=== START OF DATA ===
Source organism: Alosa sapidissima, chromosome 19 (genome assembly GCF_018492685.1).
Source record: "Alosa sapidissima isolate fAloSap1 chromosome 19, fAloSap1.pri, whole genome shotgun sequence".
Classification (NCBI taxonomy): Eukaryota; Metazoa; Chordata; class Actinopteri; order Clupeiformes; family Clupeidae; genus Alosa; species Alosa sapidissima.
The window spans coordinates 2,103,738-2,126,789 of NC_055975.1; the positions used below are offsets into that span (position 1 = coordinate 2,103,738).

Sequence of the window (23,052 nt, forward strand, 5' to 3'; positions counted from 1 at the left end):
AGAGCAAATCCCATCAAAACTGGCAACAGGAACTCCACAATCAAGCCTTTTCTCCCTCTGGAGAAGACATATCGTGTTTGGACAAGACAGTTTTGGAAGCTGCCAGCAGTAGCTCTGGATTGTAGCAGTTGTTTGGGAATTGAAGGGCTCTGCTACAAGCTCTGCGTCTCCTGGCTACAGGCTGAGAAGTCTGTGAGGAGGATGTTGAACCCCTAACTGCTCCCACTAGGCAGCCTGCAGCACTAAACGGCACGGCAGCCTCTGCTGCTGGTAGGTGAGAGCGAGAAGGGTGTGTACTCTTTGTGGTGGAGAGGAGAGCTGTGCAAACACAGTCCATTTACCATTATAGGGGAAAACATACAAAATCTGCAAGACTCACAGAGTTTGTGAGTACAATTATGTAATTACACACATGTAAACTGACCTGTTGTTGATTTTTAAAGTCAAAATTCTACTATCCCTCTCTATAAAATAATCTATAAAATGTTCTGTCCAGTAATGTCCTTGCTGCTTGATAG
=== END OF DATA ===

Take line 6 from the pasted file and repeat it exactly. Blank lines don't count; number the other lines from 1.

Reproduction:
AGAGCAAATCCCATCAAAACTGGCAACAGGAACTCCACAATCAAGCCTTTTCTCCCTCTGGAGAAGACATATCGTGTTTGGACAAGACAGTTTTGGAAGCTGCCAGCAGTAGCTCTGGATTGTAGCAGTTGTTTGGGAATTGAAGGGCTCTGCTACAAGCTCTGCGTCTCCTGGCTACAGGCTGAGAAGTCTGTGAGGAGGATGTTGAACCCCTAACTGCTCCCACTAGGCAGCCTGCAGCACTAAACGGCACGGCAGCCTCTGCTGCTGGTAGGTGAGAGCGAGAAGGGTGTGTACTCTTTGTGGTGGAGAGGAGAGCTGTGCAAACACAGTCCATTTACCATTATAGGGGAAAACATACAAAATCTGCAAGACTCACAGAGTTTGTGAGTACAATTATGTAATTACACACATGTAAACTGACCTGTTGTTGATTTTTAAAGTCAAAATTCTACTATCCCTCTCTATAAAATAATCTATAAAATGTTCTGTCCAGTAATGTCCTTGCTGCTTGATAG